As Willie has pointed out, it's your selected aperture that will make or break your flower shot. Too small and the background will be too focused, competing with the main subject. Too wide and there may not be sufficient detail to make the image work.
Practice with different aperturesby, continuously checking the depth-of-field with the preview button, so that close control over the final image is possible.
I understand what you mean. It's probably why people mention placing cards etc behind the subject?
Another question for everyone is what should the metering be set at when taking these shots and the AF setting (AF A, AF S or AF C)?
Thank you Pamela.
All advice much appreciated
Good advice all round Natalie. the other thing which you'll find really useful is to use Live View.
Switch from the viewfinder to Live View (see your manual) and then there is button to increase
the image so that you can manually get the subject really sharp.
Your dad will probably know about this but ask the critique team if I'm not making myself clear.
Pamelajean makes a good point about breathing space around the flower.
So often we clip a petal and your image can by ruined.
Use the default matrix for metering. You should review the result on the lcd during playback and adjust as needed.
Aperture, the smaller hole, which is the larger number, always gives greater depth no matter what the distance to the subject is, compared to a larger aperture, smaller number. What distance to the subject affects is the AMOUNT or size of the dof, closer being shallower, further being deeper. That link will show you when you put in your own figures.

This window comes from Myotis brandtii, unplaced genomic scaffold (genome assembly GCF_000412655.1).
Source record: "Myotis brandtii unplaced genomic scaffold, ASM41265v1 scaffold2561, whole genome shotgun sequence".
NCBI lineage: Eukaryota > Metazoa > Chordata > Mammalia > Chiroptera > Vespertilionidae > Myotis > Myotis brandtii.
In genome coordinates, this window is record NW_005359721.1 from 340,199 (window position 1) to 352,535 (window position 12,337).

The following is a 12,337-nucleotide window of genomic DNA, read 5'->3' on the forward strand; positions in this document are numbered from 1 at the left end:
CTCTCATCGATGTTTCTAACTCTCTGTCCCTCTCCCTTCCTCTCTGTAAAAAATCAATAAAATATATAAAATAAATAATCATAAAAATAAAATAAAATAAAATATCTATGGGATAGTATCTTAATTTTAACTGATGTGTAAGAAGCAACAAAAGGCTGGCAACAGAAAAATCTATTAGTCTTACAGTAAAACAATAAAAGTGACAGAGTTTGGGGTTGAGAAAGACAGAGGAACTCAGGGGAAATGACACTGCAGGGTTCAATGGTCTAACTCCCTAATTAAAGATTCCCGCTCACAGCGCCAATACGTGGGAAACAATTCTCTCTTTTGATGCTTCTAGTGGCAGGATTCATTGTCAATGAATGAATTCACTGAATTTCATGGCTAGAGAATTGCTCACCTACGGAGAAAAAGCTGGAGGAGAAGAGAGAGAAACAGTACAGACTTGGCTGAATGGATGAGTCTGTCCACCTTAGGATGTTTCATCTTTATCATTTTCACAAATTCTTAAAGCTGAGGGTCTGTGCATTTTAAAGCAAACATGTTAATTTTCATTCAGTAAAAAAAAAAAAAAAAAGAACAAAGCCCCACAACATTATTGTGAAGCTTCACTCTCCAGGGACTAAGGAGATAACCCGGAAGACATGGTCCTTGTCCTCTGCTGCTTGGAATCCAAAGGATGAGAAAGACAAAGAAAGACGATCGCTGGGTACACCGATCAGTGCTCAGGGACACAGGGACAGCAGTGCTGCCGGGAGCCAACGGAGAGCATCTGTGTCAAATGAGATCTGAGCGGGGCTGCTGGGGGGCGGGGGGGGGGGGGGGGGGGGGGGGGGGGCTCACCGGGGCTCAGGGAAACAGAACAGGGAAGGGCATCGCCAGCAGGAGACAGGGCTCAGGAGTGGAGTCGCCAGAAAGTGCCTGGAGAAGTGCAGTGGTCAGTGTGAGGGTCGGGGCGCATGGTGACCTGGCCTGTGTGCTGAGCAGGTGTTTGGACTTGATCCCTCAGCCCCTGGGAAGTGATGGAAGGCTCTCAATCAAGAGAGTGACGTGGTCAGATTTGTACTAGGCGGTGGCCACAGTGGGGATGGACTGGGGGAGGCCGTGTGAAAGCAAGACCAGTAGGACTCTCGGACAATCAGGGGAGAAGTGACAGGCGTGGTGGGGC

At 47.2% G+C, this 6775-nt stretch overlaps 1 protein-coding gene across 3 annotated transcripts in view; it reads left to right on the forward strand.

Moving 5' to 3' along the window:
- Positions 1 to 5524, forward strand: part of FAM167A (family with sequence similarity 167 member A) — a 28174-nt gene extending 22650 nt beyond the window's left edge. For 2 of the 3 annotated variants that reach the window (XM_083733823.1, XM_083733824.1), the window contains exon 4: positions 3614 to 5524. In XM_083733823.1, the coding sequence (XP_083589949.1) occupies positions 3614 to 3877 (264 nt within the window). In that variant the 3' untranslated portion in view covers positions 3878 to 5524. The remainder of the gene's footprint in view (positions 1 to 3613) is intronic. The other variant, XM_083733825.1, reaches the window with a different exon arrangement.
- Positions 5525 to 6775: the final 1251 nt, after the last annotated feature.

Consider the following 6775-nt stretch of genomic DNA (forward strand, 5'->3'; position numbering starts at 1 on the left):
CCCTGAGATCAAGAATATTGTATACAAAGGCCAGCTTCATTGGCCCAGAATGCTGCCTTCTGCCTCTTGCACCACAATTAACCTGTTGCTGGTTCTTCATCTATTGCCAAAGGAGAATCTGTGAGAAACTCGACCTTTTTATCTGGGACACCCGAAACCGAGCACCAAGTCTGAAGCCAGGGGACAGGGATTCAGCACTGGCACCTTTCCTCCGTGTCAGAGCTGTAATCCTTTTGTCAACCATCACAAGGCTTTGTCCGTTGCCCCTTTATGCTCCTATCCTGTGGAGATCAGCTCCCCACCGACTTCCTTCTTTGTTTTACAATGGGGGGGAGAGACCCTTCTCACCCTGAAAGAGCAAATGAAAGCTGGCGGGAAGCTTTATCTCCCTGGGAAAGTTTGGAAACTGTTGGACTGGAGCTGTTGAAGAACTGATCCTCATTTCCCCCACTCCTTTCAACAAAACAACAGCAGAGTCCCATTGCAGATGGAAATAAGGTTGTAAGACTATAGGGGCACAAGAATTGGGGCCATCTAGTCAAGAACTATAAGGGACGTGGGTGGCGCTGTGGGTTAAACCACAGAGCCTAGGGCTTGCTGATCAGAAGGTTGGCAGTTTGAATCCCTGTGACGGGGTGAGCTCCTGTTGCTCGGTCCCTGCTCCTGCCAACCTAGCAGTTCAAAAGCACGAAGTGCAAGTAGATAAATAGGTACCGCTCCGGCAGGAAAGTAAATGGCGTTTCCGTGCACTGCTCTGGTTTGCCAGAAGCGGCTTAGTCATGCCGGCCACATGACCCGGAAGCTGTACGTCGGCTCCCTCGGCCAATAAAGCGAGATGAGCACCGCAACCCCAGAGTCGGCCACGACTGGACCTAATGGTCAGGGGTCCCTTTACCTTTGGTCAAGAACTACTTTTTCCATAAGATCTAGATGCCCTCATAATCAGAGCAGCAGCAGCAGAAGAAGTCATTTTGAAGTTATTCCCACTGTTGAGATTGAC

One last thing I forgot to mention; the VR is not effective at close distances.
Theres actually a macro shot in the critique gallery tonight of a daffodil, same lens, same camera, further away from the subject and with a smaller aperture. Take a look and notice the difference.
There's so much good advice above that I hesitate to add more!
This is a beautifully observed and really nicely composed shot of a very beautiful flower.
For apertures, a higher number means a smaller hole in the middle of hte lens, and this gives a picture that has a bigger range of things in focus. If you had used f/16 instead of f/3.5, most of the flower could be sharp at the same time. As it is, tiny areas are actually quite sharp (some pollen inside, and the top of the lowest bud). Highly selective focus is great fun, but is very demanding, and not generally used for flower shots.
You may need to increase the ISO value to do get a small aperture and retain a high shutter speed, to avoid camera shake. That shouldn't be a problem.
I'm going to add a mod, just increasing the contrast a little, and sharpening the whole lot, to see if that makes it look sharper overall.
Quote: It's probably why people mention placing cards etc behind the subject?
Yes. I should have mentioned that as an option, as it's something I do. Sometimes because it really does make the difference, and other times just as a variation. A lovely diffuse background of other blooms can look very good also., so it's finding a good bloom and the right angle.
As for background cards, I have some A4 cards that fit nicely in the pocket of my backpack when I'm out. Black and white look good, but don't rule out other colours, for example a textured cream paper would give the feel of a book illustration.